Skip to content

    How to Choose a Therapist

    woman researching on the computer

    Sometimes life struggles are too great for you to cope with them alone, or solely with the support of family and friends. Those are the times you need the guidance of a professional. Once you determine this, the question becomes: How do I choose a therapist?

    This is an important question, because therapy takes a big commitment in terms of time, energy, and money. And it requires that you face the very struggles that make you feel particularly vulnerable. Here are a few guidelines for choosing a therapist:

    Clarify your problem and the goal for therapy: You can do this by asking yourself some relevant questions:

    • What’s the problem you’re struggling with?
    • How does it show itself in your emotions, thoughts, and behaviors?
    • How is it impacting the different domains of your life? (e.g. social, work, parenting)
    • How will you know when therapy has been successful?

    Find a therapist with experience working with your kinds of struggles: Begin your search for a therapist by getting recommendations from family, friends, your physician, a local clinic or hospital, or your insurance company. You could also contact the American Psychological Association or your state’s psychological association for the names of psychologists in your area.

    Once you have the names of a few therapists, you’ll want to determine if they have the necessary experience. Some therapists provide information about themselves and their services on the web, and that can be helpful, but you’ll want to talk with each of them briefly on the phone to get a clearer sense of their experience and ask questions, such as:

    • Are you licensed?
    • How long have you been practicing for?
    • What is your area of specialty?
    • Briefly explain your situation and ask: Do you have experience treating this kind of problem?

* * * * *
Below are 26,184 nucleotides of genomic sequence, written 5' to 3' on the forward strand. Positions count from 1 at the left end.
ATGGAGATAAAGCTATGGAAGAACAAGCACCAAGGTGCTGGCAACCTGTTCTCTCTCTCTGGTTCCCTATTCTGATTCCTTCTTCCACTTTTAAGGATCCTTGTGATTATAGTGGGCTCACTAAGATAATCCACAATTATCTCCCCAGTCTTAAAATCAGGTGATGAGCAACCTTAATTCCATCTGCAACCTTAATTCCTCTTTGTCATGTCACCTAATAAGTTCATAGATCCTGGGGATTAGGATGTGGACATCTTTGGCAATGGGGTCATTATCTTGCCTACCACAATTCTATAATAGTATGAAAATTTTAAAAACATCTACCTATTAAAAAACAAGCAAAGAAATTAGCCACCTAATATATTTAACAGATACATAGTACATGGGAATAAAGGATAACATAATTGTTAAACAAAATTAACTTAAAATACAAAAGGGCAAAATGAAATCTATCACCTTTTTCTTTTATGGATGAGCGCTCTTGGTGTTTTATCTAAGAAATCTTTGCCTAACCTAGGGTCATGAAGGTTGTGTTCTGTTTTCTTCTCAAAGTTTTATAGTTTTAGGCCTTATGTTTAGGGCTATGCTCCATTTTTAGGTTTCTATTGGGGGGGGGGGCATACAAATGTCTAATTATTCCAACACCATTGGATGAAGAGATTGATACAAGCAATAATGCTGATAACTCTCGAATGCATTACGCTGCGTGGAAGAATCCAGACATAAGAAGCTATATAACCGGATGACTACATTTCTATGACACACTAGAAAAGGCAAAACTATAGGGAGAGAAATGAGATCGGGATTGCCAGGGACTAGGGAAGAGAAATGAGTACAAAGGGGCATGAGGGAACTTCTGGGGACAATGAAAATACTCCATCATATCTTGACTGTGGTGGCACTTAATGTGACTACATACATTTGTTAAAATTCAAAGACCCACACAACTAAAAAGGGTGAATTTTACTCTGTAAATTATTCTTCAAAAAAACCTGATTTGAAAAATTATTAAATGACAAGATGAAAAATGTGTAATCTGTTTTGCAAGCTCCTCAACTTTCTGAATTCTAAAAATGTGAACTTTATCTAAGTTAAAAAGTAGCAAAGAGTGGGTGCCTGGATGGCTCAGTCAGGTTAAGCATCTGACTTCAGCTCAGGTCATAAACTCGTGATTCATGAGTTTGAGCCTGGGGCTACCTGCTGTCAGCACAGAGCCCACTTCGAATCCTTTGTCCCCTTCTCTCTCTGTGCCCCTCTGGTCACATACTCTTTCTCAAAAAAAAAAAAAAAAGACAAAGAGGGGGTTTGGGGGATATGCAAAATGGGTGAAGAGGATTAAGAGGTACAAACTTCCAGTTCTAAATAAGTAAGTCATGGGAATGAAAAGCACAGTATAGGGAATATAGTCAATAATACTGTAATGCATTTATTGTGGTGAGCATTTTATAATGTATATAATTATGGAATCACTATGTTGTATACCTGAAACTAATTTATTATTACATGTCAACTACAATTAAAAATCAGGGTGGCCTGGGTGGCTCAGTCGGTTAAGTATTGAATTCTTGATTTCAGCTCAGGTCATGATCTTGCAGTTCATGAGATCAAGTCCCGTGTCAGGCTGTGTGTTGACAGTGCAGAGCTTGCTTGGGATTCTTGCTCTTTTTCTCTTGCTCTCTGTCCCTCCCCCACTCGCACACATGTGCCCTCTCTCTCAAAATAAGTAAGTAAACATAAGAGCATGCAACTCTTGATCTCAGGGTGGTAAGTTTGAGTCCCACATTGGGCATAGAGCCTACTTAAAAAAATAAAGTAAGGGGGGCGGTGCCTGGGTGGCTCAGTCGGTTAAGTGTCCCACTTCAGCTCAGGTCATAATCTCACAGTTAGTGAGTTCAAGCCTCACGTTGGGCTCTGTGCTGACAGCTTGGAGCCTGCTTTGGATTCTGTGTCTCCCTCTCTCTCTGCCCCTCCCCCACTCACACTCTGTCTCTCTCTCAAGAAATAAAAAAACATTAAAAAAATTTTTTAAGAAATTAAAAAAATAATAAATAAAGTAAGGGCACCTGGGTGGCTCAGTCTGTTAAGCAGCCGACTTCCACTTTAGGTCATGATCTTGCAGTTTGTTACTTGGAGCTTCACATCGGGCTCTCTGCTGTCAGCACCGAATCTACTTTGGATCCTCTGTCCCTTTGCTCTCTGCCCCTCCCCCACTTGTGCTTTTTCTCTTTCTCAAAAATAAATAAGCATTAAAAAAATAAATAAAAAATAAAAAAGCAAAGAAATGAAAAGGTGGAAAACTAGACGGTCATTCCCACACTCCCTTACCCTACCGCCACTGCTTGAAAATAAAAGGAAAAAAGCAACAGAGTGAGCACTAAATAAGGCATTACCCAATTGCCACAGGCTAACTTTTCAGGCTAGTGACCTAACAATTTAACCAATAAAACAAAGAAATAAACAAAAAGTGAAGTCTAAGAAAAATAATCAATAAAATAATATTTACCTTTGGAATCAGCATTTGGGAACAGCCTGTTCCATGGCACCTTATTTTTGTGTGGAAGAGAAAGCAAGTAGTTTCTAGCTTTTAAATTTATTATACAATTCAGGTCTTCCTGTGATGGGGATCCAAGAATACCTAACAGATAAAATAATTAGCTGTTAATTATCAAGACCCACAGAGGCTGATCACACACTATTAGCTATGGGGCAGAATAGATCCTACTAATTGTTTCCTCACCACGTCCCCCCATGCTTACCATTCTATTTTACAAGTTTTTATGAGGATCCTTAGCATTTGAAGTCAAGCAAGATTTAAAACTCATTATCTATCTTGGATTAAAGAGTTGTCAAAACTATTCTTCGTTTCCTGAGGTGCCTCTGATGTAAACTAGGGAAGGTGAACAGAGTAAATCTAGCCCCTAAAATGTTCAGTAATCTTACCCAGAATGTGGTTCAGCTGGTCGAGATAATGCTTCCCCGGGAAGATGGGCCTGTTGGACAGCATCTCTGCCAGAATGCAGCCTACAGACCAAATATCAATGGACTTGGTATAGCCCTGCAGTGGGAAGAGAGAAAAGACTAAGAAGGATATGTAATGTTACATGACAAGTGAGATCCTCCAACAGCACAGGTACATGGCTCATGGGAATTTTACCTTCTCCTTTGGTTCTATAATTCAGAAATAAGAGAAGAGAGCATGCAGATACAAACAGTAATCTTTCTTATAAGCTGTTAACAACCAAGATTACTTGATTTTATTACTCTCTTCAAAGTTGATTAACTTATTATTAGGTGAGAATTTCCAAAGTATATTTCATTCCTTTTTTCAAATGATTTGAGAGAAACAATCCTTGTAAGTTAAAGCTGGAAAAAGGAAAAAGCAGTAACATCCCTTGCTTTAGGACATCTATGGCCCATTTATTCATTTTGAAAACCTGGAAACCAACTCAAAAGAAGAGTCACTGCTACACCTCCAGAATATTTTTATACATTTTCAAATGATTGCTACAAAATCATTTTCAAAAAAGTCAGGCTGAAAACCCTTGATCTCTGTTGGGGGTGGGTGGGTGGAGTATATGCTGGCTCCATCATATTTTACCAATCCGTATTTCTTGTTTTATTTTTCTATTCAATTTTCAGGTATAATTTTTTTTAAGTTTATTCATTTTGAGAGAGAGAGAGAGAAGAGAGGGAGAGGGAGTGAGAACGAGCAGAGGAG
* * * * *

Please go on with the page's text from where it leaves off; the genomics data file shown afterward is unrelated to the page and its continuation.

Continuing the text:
• What approach would you use?

    Consider whether the therapist is a good fit for you: No matter how experienced or renowned they are, the success of your treatment will be very much affected by your connection with the therapist.

    After deciding on one (or two), schedule an initial appointment. During this appointment, you’ll share more details about your struggles, and the therapist will ask for other relevant information. This process will let the them gain a better understanding of your problem and how to help you. It will also help you assess whether you trust and connect with the therapist. It’s worth repeating that no therapist is a good fit for everyone, no matter how experienced and well regarded they are. So, before you commit to this therapist, be sure they’re a good choice for you.

    Consider the finances: Therapy can be expensive. Even if you can afford a few sessions, consider whether you can afford to maintain this expense for a length of time. Therapy often takes more sessions than you might originally think. You don’t want to be in the position of having to end therapy too soon because of money. So, if money is an issue, talk with the therapist up front about this. They might use a sliding pay scale or be able to refer you to another well-regarded therapist or clinic that’s more affordable.

    Once you commit to a therapist, do your part to give the therapy every opportunity to work. This often means telling the therapist when you feel the therapy isn’t working or if you have concerns about the therapy.  Doing so will enable the two of you to work together to keep the therapy on track toward a successful outcome.


    The Art of Relationships blog posts are for general educational purposes only. They may or may not be relevant for your particular situation; and they should not be relied upon as a substitute for individual professional advice, diagnosis, or treatment. If you need help for an emotional or behavioral problem, please seek the assistance of a psychologist or other qualified mental health professional.


    The opinions expressed in WebMD Second Opinion are solely those of the User, who may or may not have medical or scientific training. These opinions do not represent the opinions of WebMD. Second Opinion are... Expand


    Subscribe to free WebMD newsletters.

    • WebMD Daily

      WebMD Daily

      Subscribe to the WebMD Daily, and you'll get today's top health news and trending topics, and the latest and best information from WebMD.

    • Men's Health

      Men's Health

      Subscribe to the Men's Health newsletter for the latest on disease prevention, fitness, sex, nutrition, and more from WebMD.

    • Women's Health

      Women's Health

      Subscribe to the Women's Health newsletter for the latest on disease prevention, fitness, sex, diet, anti-aging, and more from WebMD.

    By clicking Submit, I agree to the WebMD Terms & Conditions & Privacy Policy and understand that I may opt out of WebMD subscriptions at any time.

    URAC: Accredited Health Web Site TRUSTe online privacy certification HONcode Seal AdChoices